Hillmoor Farm & Horse Whispering
Hillmoor farm which can be found in the small village of Eaton in the county of Cheshire is famous in many parts of the world due to the Shire horses which have been bred here over the years. My Brother-in-law Mr Philip Moss has been breeding Shire horses all his life, as did his Father before him, this has resulted in an exceptional bloodline and horses have been exported to America, Canada, Sweden, Norway, France, Holland and Australia with the Hillmoor prefix.
Horse Whispering is said to be a technique or a means of communicating with a horse which seems to exert some sort of magical power over the animal. I have spoken in length with Mr Moss on this subject and he was able to relate to me a story concerning the art of Horse Whispering which was taught to one of his relatives by the Gypsies who once lived in this area. His relative was well known in the area as having an extensive knowledge and the ability to control any horse that he came into contact with, unfortunately he has now passed away without divulging the secrets that were given to him. This tends to reinforce my belief and also my Brother-in-laws, that when one receives information regarding the art of Horse Whispering that information is not allowed to be given out freely, almost as if the information is guarded by a secret society like Freemasonry.
In the North East of Scotland this was certainly the case, the groups who held this knowledge formed into Masonic style guilds, with secret handshakes, passwords and salutes.
Another form of control that was used along with Whispering was that of Jading, this involved the mixing of various concoctions which created strong smells, these would have a dramatic influence over the way a person could control a horse as the horse has an acute sense of smell. One such concoction consisted of a mixture of oils of Origanum, Rosemary, Cinnamon and Fennel. The handler of the horse would smear this mixture on his forehead and stand upwind of the horse, the horse would then be attracted to the smell and approach him, rubbing a dead Moleskin on something would have the opposte effect in driving the horse away.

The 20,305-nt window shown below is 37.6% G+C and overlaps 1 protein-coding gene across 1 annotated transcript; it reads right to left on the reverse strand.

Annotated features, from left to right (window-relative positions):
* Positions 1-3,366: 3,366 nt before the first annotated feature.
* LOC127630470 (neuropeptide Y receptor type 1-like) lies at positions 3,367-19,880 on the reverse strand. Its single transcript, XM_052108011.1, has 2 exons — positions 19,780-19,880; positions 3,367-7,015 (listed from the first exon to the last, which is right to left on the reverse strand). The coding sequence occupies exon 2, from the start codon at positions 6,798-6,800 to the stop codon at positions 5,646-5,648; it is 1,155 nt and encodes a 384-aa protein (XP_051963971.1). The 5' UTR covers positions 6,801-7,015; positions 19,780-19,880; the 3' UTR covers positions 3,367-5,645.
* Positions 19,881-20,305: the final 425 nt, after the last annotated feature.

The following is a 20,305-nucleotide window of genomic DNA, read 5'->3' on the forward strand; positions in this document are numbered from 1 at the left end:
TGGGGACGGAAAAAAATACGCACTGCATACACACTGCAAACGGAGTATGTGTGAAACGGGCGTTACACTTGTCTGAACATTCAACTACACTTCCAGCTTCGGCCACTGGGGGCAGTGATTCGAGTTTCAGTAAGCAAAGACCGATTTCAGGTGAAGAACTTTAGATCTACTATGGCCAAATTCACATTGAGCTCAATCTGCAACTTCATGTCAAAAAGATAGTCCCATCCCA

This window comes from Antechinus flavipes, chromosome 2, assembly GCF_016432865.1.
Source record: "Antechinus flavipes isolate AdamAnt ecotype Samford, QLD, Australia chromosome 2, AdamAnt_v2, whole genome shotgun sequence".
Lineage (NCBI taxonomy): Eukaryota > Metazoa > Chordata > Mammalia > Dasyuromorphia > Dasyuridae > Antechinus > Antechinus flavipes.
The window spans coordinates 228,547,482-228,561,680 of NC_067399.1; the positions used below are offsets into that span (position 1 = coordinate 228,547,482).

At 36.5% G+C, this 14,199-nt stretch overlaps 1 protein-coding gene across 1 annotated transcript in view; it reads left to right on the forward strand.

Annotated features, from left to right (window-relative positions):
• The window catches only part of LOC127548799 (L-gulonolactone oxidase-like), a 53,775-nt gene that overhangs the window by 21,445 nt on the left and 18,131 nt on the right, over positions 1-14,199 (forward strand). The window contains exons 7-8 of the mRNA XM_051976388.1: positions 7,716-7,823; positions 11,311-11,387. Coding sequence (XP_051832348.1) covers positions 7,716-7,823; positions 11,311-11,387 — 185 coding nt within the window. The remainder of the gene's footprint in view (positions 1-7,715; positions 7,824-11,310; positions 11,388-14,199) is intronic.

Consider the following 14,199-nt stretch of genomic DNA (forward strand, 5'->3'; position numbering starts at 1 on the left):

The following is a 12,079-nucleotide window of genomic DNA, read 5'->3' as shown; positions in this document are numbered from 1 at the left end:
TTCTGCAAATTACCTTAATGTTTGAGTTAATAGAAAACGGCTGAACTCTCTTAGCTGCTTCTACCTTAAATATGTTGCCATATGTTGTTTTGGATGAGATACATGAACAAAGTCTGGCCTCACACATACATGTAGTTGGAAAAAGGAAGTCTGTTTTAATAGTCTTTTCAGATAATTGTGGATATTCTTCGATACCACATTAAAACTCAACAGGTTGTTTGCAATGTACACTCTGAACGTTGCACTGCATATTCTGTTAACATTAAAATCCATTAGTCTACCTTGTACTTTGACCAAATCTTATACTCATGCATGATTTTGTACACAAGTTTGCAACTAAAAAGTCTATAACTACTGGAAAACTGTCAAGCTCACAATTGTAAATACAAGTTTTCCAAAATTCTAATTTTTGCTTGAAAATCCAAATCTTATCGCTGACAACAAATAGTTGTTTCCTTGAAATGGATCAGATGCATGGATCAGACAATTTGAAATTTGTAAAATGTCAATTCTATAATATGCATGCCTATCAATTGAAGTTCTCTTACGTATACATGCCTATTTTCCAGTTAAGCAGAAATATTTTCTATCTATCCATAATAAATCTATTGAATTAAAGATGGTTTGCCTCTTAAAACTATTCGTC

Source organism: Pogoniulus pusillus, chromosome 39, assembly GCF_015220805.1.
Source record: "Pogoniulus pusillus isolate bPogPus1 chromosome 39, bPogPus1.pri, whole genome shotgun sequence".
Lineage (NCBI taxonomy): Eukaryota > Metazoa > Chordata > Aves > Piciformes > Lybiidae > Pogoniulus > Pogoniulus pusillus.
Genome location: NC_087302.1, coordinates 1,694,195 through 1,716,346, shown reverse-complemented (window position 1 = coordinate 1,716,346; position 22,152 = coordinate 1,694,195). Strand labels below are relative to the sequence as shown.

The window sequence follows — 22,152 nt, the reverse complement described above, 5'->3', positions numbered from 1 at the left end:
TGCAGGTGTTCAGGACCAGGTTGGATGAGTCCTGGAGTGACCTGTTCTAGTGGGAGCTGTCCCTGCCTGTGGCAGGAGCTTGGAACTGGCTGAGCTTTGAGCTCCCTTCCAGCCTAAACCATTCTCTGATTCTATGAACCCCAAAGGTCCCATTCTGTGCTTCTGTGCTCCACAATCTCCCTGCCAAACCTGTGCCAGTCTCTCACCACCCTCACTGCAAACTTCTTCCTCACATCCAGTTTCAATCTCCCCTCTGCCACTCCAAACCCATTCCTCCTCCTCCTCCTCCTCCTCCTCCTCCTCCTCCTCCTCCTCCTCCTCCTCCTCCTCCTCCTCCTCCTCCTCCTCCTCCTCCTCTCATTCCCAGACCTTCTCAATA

The V shaped band of horn on the underside of a horses hoof is called a “Frog”, this has a magical connection to a bone which can be found in a Toad, when this bone is removed from the Toad and certain rituals performed it would give the possessor a certain degree of control over a horse.
With the advent of mechanisation many Horse Whisperers disappeared around the 1930s, but it is my belief that there is still parts of the country where this art is still alive today. I am sure that one of those places would be Appleby in Cumbria where once a year a Horse Fair is held and is attended by many Gypsies from all over the country.
Hillmoor farm in the Dane valley and home to a famous bloodline of Shire horses.